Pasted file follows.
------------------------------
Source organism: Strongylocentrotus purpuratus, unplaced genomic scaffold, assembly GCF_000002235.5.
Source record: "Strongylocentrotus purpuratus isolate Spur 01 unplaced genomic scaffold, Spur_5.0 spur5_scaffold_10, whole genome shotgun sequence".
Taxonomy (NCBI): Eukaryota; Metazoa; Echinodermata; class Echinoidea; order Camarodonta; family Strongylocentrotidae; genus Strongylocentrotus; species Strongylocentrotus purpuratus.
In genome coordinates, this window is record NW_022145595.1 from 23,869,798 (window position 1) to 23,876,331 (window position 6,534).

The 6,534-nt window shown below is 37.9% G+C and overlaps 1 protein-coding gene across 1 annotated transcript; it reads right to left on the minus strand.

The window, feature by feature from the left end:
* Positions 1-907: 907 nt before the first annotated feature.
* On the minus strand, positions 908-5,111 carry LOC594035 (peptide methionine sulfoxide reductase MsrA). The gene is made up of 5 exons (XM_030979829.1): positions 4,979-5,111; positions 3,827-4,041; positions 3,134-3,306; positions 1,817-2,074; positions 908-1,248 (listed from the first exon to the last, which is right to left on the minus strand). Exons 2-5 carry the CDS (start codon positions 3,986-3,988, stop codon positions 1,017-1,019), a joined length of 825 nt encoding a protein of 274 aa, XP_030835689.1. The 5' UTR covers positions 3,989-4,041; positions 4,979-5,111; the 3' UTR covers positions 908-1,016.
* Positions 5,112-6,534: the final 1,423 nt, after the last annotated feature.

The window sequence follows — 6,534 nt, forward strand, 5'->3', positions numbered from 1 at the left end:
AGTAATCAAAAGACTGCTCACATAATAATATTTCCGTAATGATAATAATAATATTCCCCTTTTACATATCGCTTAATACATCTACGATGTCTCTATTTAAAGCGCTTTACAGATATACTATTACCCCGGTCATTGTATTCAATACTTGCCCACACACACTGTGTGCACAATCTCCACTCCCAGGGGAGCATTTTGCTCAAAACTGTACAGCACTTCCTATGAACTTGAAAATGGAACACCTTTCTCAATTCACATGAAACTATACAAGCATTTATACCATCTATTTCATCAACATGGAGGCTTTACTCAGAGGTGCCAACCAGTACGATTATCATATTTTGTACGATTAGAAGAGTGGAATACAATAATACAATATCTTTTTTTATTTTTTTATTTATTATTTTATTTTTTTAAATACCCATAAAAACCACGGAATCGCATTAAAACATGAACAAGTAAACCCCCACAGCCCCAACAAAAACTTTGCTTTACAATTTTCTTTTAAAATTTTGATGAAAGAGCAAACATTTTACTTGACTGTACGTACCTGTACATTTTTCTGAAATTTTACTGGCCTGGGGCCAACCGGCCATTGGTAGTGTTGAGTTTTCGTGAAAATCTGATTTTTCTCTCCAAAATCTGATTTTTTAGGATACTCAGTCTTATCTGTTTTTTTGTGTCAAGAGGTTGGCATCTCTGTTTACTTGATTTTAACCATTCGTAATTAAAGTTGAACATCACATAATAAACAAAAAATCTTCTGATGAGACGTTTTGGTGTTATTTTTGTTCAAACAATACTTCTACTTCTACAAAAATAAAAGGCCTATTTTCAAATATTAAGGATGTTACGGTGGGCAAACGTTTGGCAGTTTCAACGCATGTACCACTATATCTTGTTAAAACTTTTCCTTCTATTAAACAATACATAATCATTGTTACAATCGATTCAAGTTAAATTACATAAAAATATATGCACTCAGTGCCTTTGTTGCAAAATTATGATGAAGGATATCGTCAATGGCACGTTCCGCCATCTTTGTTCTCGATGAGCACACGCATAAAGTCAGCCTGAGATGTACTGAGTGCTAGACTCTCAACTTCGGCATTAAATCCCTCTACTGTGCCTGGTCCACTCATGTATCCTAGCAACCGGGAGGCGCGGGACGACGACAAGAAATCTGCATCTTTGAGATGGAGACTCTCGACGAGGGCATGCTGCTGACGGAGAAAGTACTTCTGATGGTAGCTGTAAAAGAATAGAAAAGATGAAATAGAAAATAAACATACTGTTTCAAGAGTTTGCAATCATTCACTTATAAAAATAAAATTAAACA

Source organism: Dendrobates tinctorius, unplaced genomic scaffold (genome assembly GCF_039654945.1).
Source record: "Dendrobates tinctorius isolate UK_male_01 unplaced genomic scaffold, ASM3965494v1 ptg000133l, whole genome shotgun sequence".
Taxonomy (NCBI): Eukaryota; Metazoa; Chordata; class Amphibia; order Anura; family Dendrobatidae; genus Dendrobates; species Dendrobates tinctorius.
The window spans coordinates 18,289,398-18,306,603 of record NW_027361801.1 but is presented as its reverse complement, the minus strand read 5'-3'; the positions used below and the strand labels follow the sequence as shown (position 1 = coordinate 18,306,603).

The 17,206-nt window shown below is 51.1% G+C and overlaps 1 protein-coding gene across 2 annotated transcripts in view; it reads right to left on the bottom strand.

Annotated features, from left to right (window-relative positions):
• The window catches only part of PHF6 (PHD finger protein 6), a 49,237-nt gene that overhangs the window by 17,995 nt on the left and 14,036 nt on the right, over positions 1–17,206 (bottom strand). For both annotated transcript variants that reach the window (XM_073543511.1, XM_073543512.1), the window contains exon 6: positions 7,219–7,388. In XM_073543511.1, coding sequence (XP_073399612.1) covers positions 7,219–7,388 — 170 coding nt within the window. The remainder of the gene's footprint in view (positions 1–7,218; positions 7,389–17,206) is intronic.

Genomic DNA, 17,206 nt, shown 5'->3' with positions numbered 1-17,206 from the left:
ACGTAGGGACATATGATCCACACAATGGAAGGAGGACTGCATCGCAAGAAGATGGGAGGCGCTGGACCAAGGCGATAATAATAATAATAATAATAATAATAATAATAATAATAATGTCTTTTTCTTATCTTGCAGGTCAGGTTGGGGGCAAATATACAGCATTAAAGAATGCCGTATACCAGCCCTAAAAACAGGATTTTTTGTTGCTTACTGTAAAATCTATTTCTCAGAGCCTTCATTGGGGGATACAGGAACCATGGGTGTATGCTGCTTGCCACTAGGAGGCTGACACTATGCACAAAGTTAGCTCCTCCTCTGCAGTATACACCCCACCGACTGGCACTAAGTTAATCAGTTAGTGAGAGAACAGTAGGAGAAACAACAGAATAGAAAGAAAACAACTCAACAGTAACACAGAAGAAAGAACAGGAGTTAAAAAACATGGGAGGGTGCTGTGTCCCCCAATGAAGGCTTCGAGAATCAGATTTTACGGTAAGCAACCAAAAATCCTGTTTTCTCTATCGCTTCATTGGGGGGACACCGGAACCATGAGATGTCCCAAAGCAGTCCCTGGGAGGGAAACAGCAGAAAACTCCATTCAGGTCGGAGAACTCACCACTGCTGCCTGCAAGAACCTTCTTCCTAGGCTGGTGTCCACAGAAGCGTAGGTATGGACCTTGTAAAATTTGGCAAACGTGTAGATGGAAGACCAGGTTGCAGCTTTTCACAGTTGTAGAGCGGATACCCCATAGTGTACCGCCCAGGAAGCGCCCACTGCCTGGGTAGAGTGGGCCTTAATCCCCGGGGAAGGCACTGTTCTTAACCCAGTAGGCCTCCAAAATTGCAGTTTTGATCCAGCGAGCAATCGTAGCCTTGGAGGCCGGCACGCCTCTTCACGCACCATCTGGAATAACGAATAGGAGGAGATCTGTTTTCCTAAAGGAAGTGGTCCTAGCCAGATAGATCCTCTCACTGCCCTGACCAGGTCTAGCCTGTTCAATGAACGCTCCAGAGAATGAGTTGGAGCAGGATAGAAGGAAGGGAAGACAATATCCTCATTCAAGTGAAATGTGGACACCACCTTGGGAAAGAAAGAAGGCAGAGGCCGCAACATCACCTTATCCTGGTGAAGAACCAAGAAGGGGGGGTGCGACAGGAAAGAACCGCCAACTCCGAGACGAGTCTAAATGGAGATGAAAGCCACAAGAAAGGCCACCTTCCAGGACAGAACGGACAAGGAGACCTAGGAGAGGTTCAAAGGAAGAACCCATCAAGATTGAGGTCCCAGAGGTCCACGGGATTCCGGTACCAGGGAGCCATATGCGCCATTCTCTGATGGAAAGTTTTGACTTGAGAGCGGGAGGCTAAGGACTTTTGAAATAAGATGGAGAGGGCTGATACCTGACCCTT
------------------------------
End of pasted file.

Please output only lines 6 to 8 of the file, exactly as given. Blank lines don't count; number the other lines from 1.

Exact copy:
The window, feature by feature from the left end:
* Positions 1-907: 907 nt before the first annotated feature.
* On the minus strand, positions 908-5,111 carry LOC594035 (peptide methionine sulfoxide reductase MsrA). The gene is made up of 5 exons (XM_030979829.1): positions 4,979-5,111; positions 3,827-4,041; positions 3,134-3,306; positions 1,817-2,074; positions 908-1,248 (listed from the first exon to the last, which is right to left on the minus strand). Exons 2-5 carry the CDS (start codon positions 3,986-3,988, stop codon positions 1,017-1,019), a joined length of 825 nt encoding a protein of 274 aa, XP_030835689.1. The 5' UTR covers positions 3,989-4,041; positions 4,979-5,111; the 3' UTR covers positions 908-1,016.